Peer-Reviewed Journal Articles:
England, Paula, Emma Mishel, and Mónica L. Caudillo. 2016. “Increases in Sex with Same-Sex Partners and Bisexual Identity Across Cohorts of Women (but Not Men).” Sociological Science 3: 951-970.
We use data from the 2002–2013 National Surveys of Family Growth to examine change across U.S. cohorts born between 1966 and 1995 in whether individuals have had sex with same-sex partners only, or with both men and women, and in whether they have a bisexual or gay identity. Adjusted for age, race/ethnicity, immigrant status, and mother’s education, we find increases across cohorts in the proportion of women who report a bisexual identity, who report ever having had sex with both sexes, or who report having had sex with women only. By contrast, we find no cohort trend for men; roughly 5 percent of men in every cohort have ever had sex with a man, and the proportion claiming a gay or bisexual attraction changed little. We speculate that this gender difference is rooted in a broader pattern of asymmetry in gender change in which departures from traditional gender norms are more acceptable for women than men.
Mishel, Emma. 2016. “Discrimination against Queer Women in the U.S. Workforce: A Résumé Audit Study.” Socius: Sociological Research for a Dynamic World 2: 1-13.
I report on the first study to use an audit method to ascertain whether discrimination occurs against queer women (relative to straight women) when they apply to jobs in the United States. A field experiment was conducted in which a pair of fictitious women’s résumés were sent to apply to more than 800 administrative jobs from online job databases advertised by employers across four states. One woman’s résumé was randomly assigned leadership experience at a lesbian, gay, bisexual, and transgender (LGBT) student organization to signal queer identity, while the other résumé, a control, was assigned experience at another progressive student organization. Results reveal that the women with the LGBT indicator on their résumés were discriminated against compared with the other women, receiving about 30 percent fewer callbacks.
*Winner, Best Graduate Student Paper, ASA Sexualities Section 2018*
*Most downloaded paper at Socius, as of August 2018*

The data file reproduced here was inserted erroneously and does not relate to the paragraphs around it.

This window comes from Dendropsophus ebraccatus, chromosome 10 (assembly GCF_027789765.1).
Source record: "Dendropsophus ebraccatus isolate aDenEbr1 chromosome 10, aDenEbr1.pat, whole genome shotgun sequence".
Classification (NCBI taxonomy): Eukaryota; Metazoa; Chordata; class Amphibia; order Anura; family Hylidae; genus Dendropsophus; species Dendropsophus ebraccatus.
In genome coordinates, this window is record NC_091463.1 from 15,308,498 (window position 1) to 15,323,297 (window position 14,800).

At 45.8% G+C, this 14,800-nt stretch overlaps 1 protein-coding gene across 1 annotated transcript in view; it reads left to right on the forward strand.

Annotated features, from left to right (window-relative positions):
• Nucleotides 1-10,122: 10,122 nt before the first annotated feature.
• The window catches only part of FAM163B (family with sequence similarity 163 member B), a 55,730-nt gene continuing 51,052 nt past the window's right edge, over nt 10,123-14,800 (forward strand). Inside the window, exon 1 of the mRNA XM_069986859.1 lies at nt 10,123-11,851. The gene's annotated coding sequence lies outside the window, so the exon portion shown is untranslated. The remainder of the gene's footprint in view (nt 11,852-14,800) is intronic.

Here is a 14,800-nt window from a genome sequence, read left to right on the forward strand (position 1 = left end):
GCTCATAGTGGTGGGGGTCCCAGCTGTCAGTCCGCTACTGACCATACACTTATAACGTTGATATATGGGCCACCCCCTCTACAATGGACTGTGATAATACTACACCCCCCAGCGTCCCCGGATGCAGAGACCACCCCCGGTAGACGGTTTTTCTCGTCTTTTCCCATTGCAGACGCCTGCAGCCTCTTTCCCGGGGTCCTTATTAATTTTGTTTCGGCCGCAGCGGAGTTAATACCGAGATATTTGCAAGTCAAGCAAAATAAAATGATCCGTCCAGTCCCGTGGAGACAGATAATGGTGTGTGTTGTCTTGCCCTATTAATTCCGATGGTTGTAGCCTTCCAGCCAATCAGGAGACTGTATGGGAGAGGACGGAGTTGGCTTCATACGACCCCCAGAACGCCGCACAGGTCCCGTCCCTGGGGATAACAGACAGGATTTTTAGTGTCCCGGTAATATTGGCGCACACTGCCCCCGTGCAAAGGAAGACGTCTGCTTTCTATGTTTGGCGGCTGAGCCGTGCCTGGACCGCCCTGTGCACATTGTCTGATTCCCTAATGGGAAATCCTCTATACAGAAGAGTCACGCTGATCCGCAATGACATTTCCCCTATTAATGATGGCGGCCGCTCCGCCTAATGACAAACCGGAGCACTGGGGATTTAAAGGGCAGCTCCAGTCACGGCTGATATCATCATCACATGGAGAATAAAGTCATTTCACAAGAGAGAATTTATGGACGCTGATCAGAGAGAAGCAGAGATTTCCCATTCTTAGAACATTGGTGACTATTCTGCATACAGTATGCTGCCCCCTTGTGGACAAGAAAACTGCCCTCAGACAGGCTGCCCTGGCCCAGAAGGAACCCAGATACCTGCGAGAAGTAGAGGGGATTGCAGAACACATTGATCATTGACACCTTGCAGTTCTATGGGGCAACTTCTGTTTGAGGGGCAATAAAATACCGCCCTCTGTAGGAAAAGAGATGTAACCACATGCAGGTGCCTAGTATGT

Wu, Sammy, Emma Mishel, and Paula England. 2018. “Which college students are more permissive about sex? Differences by social class background and educational aspirations.” Contexts: Understanding People in their Social Worlds.
In this blog post for Contexts, we explore how college students’ attitudes about sex and sexual behavior differ by social class and educational aspirations.
Mishel, Emma and Paula England. 2018. “What is the sexual life cycle of those who ever have a same-sex partner?” Contexts: Understanding People in their Social Worlds.
In this blog post for Contexts, we analyze the sexual life cycle of people who have ever had a same-sex partner.
Wu, Sammy, Emma Mishel, Paula England, and Kristine Wang. 2018. “Do Immigrants Have More Conservative Sexual Attitudes than Other Students?” Contexts: Understanding People in their Social Worlds.
In this blog post for Contexts, we examine how college students’ attitudes about sex vary by immigrant status.
Mishel, Emma and Mónica Caudillo. 2017. “Google Searches Show More Worry over Gay Men and Boys than over Gay Women and Girls.” Contexts: Understanding People in their Social Worlds.
In this blog post for Contexts, we analyze Google Search trends and find that people ask Google “Is my son gay?” and “Is my husband gay?” much more than “Is my daughter gay/lesbian?” and “Is my wife gay/lesbian?”
Mishel, Emma. 2016. “Discrimination against Queer-perceived Women.” Contexts: Understanding People in their Social Worlds.
In this blog post for Contexts, I discuss the results of my audit study on discrimination against queer women in the U.S. workforce in this blog post for Contexts Magazine.